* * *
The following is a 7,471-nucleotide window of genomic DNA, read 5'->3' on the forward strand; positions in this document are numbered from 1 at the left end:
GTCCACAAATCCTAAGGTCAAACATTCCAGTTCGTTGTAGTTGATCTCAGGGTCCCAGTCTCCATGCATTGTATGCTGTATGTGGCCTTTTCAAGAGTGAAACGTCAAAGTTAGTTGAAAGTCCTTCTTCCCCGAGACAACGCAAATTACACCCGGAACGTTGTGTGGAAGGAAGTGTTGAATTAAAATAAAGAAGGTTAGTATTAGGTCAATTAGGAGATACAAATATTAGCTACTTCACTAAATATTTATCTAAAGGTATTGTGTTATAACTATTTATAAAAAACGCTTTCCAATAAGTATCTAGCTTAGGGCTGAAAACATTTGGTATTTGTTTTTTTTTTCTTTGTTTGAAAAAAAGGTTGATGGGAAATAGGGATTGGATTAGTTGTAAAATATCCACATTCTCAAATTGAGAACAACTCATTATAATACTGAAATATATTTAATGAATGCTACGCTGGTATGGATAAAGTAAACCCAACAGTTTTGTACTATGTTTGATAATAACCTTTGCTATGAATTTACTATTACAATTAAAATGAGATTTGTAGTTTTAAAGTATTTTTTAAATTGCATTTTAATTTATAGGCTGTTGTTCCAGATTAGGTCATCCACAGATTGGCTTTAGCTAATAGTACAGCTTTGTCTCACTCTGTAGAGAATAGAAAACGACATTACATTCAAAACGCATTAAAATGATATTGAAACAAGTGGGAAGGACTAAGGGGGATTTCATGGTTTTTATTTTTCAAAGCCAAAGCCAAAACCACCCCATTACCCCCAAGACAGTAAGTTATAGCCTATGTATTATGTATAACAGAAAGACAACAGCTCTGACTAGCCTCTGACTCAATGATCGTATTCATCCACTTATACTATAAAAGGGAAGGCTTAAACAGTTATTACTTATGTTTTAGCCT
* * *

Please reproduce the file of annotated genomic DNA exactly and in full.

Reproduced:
The following is a 7,471-nucleotide window of genomic DNA, read 5'->3' on the forward strand; positions in this document are numbered from 1 at the left end:
GTCCACAAATCCTAAGGTCAAACATTCCAGTTCGTTGTAGTTGATCTCAGGGTCCCAGTCTCCATGCATTGTATGCTGTATGTGGCCTTTTCAAGAGTGAAACGTCAAAGTTAGTTGAAAGTCCTTCTTCCCCGAGACAACGCAAATTACACCCGGAACGTTGTGTGGAAGGAAGTGTTGAATTAAAATAAAGAAGGTTAGTATTAGGTCAATTAGGAGATACAAATATTAGCTACTTCACTAAATATTTATCTAAAGGTATTGTGTTATAACTATTTATAAAAAACGCTTTCCAATAAGTATCTAGCTTAGGGCTGAAAACATTTGGTATTTGTTTTTTTTTTCTTTGTTTGAAAAAAAGGTTGATGGGAAATAGGGATTGGATTAGTTGTAAAATATCCACATTCTCAAATTGAGAACAACTCATTATAATACTGAAATATATTTAATGAATGCTACGCTGGTATGGATAAAGTAAACCCAACAGTTTTGTACTATGTTTGATAATAACCTTTGCTATGAATTTACTATTACAATTAAAATGAGATTTGTAGTTTTAAAGTATTTTTTAAATTGCATTTTAATTTATAGGCTGTTGTTCCAGATTAGGTCATCCACAGATTGGCTTTAGCTAATAGTACAGCTTTGTCTCACTCTGTAGAGAATAGAAAACGACATTACATTCAAAACGCATTAAAATGATATTGAAACAAGTGGGAAGGACTAAGGGGGATTTCATGGTTTTTATTTTTCAAAGCCAAAGCCAAAACCACCCCATTACCCCCAAGACAGTAAGTTATAGCCTATGTATTATGTATAACAGAAAGACAACAGCTCTGACTAGCCTCTGACTCAATGATCGTATTCATCCACTTATACTATAAAAGGGAAGGCTTAAACAGTTATTACTTATGTTTTAGCCT